Climate change scientists should rein in own emissions: researcher

By Emily Chung, CBCNews.ca

Ironically, tonnes of carbon dioxide are spewed into the atmosphere each year by scientists conducting climate change research in the Arctic.

"I think we are generally aware of the vast amount of carbon our research produces, but most of us have not done much to reduce our carbon dioxide production or even calculated its amount," acknowledged University of Calgary researcher Ryan Brook in a paper published in the June issue of Arctic, the journal of the university's Arctic Institute of North America.

The paper, titled "Ignoring the elephant in the room: The carbon footprint of climate change research" goes on to ask how scientists can "argue to the world that reducing carbon dioxide output is so important if we are not willing to undertake change on our own?"

Heading to the Arctic, is, by nature, an energy-guzzling venture as I reflected guiltily on my own trip up north last year to observe scientists at work on a Canadian research vessel CCGS Amundsen.

Getting to the ship required three separate flights: Ottawa to Edmonton to Inuvik, then a two-hour flight north to the ship itself. A great cloud of smoke constantly billowed from the vessel, darkening ominously whenever a new barrel of oil was installed. The fuel had to be burned to power and heat the ship even when the ship was not moving. Tractors and snowmobiles were constantly in use, and some had to be left idling when parked because it was so cold that their engines could not be restarted if they were turned off. At one point, I accompanied the ship's captain and the chief scientist on a mission in an SUV of a helicopter that required two pilots and gulped Jet A fuel at a frightening rate.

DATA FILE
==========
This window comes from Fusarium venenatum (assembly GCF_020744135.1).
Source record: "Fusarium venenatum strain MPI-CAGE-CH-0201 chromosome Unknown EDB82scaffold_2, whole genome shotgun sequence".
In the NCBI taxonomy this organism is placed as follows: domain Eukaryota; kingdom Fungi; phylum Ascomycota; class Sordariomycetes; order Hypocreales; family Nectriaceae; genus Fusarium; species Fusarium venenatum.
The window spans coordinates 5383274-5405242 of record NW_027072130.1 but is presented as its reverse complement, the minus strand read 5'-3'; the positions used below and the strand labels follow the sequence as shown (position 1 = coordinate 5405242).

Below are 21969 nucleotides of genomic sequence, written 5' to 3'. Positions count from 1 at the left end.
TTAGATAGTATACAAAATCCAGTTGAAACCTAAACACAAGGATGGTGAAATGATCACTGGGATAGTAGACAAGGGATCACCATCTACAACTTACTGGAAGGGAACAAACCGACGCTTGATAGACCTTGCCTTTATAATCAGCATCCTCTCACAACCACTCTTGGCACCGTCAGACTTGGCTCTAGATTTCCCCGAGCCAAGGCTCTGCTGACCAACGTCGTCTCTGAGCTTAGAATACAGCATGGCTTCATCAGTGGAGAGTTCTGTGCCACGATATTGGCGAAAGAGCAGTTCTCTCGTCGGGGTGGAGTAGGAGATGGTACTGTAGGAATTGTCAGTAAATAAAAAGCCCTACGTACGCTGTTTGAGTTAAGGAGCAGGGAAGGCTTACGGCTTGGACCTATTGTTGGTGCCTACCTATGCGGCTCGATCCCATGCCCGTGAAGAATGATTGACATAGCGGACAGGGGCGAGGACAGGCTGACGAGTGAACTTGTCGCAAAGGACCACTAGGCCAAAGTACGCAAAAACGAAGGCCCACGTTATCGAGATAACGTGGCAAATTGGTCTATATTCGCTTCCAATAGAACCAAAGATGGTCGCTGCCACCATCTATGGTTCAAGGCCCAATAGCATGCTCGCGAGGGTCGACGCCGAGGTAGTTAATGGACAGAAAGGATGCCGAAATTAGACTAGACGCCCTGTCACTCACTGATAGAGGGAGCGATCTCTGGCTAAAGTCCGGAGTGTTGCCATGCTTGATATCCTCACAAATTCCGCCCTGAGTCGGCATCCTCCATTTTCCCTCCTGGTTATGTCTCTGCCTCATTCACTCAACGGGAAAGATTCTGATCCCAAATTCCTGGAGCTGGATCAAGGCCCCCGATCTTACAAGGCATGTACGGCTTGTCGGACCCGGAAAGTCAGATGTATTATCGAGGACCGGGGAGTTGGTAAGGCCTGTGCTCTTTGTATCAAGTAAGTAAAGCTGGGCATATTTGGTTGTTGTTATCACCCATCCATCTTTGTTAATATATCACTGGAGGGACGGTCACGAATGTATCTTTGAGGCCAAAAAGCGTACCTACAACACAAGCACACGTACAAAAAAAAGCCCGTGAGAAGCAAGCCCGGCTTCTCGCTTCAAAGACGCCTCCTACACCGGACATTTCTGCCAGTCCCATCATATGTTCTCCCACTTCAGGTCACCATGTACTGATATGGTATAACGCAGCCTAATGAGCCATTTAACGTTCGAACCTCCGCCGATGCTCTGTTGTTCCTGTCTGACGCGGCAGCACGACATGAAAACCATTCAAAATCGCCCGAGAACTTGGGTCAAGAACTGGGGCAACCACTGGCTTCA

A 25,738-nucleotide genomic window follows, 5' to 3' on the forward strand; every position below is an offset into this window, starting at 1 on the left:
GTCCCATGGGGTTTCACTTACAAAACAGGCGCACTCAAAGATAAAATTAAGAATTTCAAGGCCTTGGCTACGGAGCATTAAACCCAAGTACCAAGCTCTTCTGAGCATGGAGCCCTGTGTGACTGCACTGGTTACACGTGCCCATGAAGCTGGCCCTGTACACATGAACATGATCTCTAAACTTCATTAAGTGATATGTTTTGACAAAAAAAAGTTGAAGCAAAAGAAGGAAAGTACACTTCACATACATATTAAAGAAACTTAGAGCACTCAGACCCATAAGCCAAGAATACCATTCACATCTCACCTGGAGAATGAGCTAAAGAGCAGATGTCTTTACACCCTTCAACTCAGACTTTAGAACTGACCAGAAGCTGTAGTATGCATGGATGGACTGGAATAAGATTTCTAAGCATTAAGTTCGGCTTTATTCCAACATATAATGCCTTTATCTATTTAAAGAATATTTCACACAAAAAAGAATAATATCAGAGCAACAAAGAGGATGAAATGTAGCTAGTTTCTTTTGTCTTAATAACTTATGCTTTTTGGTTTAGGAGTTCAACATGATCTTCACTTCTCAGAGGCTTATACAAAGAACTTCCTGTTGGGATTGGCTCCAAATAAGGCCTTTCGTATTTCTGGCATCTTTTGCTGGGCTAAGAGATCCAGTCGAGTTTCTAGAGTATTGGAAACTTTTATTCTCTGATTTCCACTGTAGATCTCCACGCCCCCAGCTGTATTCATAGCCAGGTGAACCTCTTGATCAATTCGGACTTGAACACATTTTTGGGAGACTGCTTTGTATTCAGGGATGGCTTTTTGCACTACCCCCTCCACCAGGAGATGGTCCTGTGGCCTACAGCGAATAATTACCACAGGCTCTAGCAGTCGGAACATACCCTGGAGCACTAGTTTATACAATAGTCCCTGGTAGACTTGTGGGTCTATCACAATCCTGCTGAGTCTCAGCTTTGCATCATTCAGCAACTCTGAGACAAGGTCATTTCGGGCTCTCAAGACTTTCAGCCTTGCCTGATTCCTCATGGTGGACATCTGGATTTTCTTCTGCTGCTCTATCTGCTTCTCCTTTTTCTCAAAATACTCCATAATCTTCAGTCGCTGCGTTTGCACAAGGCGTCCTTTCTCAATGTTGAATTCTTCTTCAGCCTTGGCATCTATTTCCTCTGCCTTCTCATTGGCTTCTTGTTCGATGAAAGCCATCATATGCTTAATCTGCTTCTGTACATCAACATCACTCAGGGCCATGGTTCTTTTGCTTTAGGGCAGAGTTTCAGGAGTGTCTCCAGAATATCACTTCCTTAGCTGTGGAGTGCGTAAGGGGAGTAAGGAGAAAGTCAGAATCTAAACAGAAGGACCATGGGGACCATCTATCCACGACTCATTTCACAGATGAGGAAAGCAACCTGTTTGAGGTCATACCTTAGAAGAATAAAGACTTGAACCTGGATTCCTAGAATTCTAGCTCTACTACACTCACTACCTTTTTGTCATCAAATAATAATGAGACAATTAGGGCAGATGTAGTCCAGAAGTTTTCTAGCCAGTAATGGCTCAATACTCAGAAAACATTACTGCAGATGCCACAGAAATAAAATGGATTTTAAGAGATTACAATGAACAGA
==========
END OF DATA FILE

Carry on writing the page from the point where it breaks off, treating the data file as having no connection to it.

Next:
I also couldn't help noticing that perhaps the research funding policies made things worse – the government-funded project had a certain budget allocated to "helicopter time," and as the budget year neared its end, there seemed to be pressure to use it all up.

Brook said he travels often to do research and teaching in the north as well as to conferences in meeting to the south. He estimated that he produces an average of 8.3 tonnes of carbon dioxide per year through research alone – not including his personal life - and that is average or low compared to other researchers. He added that the average Toronto citizen produces about 8.6 tonnes per year. And while the small number of Arctic researchers has a relatively small impact, Brook wrote, he thinks the optics matter.

"How can we argue to the world that reducing carbon dioxide output is so important if we are not willing to undertake change on our own? Yet how can we reduce our use of fossil fuels while still conducting research and monitoring in the North?" he asked.

Brook acknowledged that his questions aren't easy ones to answer.

"But it is time to start thinking and talking about them."

He suggested that there are ways for scientists to reduce the amount of carbon they emit, such as using solar or wind power instead of gas-fired generators. I heard some interesting ideas myself from the crew of the Amundsen, who were also aware of the ship's impact. For example, the second lieutenant said he thought research ships would be easier on the Arctic environment if they were nuclear powered.

I suspect that when Arctic researchers do start thinking and talking about their carbon footprint, a very interesting discussion will result.